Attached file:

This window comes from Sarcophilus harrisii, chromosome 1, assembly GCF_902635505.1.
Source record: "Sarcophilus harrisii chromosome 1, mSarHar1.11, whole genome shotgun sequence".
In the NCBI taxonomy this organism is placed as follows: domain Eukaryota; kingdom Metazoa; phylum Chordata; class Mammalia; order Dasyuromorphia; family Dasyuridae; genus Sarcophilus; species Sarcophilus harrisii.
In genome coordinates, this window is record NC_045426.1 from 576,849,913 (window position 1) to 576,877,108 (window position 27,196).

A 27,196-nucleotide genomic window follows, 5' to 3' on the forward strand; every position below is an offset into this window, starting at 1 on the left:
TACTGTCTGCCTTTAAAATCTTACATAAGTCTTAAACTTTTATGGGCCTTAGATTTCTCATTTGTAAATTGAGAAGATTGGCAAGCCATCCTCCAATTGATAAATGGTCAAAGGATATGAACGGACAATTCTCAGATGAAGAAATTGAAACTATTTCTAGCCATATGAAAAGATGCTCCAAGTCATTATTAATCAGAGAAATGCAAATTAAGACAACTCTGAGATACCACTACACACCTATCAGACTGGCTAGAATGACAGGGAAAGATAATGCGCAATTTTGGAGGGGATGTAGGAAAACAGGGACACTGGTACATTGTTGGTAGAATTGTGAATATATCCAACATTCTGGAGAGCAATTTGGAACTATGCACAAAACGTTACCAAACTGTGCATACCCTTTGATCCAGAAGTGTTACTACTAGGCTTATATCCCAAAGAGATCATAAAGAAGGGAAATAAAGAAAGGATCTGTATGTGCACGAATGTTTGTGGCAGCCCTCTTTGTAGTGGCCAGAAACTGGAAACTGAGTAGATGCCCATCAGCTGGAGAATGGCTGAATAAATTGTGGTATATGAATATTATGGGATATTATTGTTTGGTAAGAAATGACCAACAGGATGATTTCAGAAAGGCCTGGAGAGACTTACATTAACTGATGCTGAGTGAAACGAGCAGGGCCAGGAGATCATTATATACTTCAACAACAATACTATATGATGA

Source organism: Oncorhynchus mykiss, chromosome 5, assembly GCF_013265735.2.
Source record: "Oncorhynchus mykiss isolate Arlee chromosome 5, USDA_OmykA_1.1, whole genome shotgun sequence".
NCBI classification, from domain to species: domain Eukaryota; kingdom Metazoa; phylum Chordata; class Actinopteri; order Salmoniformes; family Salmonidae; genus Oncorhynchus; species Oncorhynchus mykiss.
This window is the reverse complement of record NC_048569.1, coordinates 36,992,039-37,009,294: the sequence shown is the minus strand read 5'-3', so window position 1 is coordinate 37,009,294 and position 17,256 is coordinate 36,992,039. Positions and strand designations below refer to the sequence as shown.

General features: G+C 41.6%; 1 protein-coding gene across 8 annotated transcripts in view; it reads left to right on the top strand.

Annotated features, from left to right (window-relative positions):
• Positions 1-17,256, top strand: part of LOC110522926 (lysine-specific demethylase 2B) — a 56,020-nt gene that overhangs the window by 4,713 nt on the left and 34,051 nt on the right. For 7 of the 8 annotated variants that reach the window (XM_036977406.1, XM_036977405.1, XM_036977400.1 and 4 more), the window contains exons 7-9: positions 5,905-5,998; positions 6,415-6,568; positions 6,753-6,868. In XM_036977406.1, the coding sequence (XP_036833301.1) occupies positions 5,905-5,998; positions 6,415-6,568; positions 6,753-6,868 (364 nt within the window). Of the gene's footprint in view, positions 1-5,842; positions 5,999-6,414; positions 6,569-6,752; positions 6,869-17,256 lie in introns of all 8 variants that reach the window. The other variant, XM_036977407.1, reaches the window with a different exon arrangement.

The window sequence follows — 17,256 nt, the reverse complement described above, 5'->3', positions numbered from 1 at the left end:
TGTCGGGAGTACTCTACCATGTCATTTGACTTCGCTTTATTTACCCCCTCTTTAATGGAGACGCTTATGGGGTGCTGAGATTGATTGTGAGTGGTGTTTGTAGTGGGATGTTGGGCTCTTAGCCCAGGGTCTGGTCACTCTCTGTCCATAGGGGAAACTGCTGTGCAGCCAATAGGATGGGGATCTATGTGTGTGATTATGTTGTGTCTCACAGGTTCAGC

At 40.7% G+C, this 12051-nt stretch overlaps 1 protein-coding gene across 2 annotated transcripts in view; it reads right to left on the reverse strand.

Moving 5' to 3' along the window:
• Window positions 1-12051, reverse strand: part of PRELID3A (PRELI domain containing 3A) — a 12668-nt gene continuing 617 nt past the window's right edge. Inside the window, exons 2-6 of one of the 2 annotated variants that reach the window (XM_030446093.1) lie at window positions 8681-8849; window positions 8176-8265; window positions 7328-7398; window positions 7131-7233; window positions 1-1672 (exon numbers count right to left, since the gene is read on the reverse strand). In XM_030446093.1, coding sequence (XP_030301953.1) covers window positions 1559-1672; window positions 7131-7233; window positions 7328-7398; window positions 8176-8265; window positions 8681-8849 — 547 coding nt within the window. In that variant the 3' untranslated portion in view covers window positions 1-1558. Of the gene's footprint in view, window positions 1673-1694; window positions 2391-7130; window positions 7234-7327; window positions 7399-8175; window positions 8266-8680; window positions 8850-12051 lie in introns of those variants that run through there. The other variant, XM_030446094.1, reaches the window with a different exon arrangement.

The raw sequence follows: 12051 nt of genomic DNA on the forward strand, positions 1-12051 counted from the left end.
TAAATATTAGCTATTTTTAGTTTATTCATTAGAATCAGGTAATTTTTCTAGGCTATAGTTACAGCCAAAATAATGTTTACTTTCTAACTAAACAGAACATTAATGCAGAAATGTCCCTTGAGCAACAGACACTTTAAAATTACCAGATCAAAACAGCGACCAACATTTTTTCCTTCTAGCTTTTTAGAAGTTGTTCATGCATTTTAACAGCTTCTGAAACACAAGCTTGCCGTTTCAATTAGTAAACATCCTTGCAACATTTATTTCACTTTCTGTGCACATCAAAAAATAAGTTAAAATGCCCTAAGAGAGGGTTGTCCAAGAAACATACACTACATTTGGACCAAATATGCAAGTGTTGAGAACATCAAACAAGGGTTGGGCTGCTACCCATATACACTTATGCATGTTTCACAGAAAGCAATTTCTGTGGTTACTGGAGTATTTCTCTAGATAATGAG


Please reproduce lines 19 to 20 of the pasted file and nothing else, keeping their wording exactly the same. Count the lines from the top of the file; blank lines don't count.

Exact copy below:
The raw sequence follows: 12051 nt of genomic DNA on the forward strand, positions 1-12051 counted from the left end.
TAAATATTAGCTATTTTTAGTTTATTCATTAGAATCAGGTAATTTTTCTAGGCTATAGTTACAGCCAAAATAATGTTTACTTTCTAACTAAACAGAACATTAATGCAGAAATGTCCCTTGAGCAACAGACACTTTAAAATTACCAGATCAAAACAGCGACCAACATTTTTTCCTTCTAGCTTTTTAGAAGTTGTTCATGCATTTTAACAGCTTCTGAAACACAAGCTTGCCGTTTCAATTAGTAAACATCCTTGCAACATTTATTTCACTTTCTGTGCACATCAAAAAATAAGTTAAAATGCCCTAAGAGAGGGTTGTCCAAGAAACATACACTACATTTGGACCAAATATGCAAGTGTTGAGAACATCAAACAAGGGTTGGGCTGCTACCCATATACACTTATGCATGTTTCACAGAAAGCAATTTCTGTGGTTACTGGAGTATTTCTCTAGATAATGAG